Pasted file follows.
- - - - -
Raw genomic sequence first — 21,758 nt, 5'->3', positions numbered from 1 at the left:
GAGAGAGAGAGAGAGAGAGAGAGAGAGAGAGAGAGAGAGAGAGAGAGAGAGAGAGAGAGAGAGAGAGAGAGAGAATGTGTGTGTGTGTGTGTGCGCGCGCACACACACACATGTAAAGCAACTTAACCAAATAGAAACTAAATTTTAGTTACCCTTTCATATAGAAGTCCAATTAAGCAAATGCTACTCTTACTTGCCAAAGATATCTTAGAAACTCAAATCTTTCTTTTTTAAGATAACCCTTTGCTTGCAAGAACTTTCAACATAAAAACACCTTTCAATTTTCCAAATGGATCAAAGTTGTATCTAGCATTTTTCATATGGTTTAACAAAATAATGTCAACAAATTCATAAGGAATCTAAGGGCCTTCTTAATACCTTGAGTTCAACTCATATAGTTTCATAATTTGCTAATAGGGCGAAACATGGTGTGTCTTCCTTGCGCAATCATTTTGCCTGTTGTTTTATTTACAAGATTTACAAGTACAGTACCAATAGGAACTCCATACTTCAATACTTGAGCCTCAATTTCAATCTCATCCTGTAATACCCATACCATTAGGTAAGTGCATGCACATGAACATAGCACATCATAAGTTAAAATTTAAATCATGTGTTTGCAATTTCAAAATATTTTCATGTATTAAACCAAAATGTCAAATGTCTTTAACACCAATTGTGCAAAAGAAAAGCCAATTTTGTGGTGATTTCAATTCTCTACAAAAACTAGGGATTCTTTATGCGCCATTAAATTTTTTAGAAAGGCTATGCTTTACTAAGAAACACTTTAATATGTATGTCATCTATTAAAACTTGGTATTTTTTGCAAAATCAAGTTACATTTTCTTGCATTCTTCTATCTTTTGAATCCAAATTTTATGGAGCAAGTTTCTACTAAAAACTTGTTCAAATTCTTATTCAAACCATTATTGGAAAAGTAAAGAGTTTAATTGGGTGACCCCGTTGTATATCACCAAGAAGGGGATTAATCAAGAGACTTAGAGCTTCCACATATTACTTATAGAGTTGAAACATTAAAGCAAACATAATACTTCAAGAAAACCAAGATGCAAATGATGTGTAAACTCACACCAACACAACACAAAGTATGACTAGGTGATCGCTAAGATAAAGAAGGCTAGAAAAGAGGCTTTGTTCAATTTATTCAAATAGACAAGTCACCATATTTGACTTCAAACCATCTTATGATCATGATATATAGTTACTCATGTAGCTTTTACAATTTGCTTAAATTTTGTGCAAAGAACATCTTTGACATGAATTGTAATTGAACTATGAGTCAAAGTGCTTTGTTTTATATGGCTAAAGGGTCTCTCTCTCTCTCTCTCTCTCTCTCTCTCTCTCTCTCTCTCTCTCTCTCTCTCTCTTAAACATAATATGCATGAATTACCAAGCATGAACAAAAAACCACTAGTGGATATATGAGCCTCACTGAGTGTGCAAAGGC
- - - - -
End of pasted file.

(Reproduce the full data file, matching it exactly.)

Raw genomic sequence first — 21,758 nt, 5'->3', positions numbered from 1 at the left:
GAGAGAGAGAGAGAGAGAGAGAGAGAGAGAGAGAGAGAGAGAGAGAGAGAGAGAGAGAGAGAGAGAGAGAGAGAATGTGTGTGTGTGTGTGTGCGCGCGCACACACACACATGTAAAGCAACTTAACCAAATAGAAACTAAATTTTAGTTACCCTTTCATATAGAAGTCCAATTAAGCAAATGCTACTCTTACTTGCCAAAGATATCTTAGAAACTCAAATCTTTCTTTTTTAAGATAACCCTTTGCTTGCAAGAACTTTCAACATAAAAACACCTTTCAATTTTCCAAATGGATCAAAGTTGTATCTAGCATTTTTCATATGGTTTAACAAAATAATGTCAACAAATTCATAAGGAATCTAAGGGCCTTCTTAATACCTTGAGTTCAACTCATATAGTTTCATAATTTGCTAATAGGGCGAAACATGGTGTGTCTTCCTTGCGCAATCATTTTGCCTGTTGTTTTATTTACAAGATTTACAAGTACAGTACCAATAGGAACTCCATACTTCAATACTTGAGCCTCAATTTCAATCTCATCCTGTAATACCCATACCATTAGGTAAGTGCATGCACATGAACATAGCACATCATAAGTTAAAATTTAAATCATGTGTTTGCAATTTCAAAATATTTTCATGTATTAAACCAAAATGTCAAATGTCTTTAACACCAATTGTGCAAAAGAAAAGCCAATTTTGTGGTGATTTCAATTCTCTACAAAAACTAGGGATTCTTTATGCGCCATTAAATTTTTTAGAAAGGCTATGCTTTACTAAGAAACACTTTAATATGTATGTCATCTATTAAAACTTGGTATTTTTTGCAAAATCAAGTTACATTTTCTTGCATTCTTCTATCTTTTGAATCCAAATTTTATGGAGCAAGTTTCTACTAAAAACTTGTTCAAATTCTTATTCAAACCATTATTGGAAAAGTAAAGAGTTTAATTGGGTGACCCCGTTGTATATCACCAAGAAGGGGATTAATCAAGAGACTTAGAGCTTCCACATATTACTTATAGAGTTGAAACATTAAAGCAAACATAATACTTCAAGAAAACCAAGATGCAAATGATGTGTAAACTCACACCAACACAACACAAAGTATGACTAGGTGATCGCTAAGATAAAGAAGGCTAGAAAAGAGGCTTTGTTCAATTTATTCAAATAGACAAGTCACCATATTTGACTTCAAACCATCTTATGATCATGATATATAGTTACTCATGTAGCTTTTACAATTTGCTTAAATTTTGTGCAAAGAACATCTTTGACATGAATTGTAATTGAACTATGAGTCAAAGTGCTTTGTTTTATATGGCTAAAGGGTCTCTCTCTCTCTCTCTCTCTCTCTCTCTCTCTCTCTCTCTCTCTCTCTCTCTCTCTTAAACATAATATGCATGAATTACCAAGCATGAACAAAAAACCACTAGTGGATATATGAGCCTCACTGAGTGTGCAAAGGC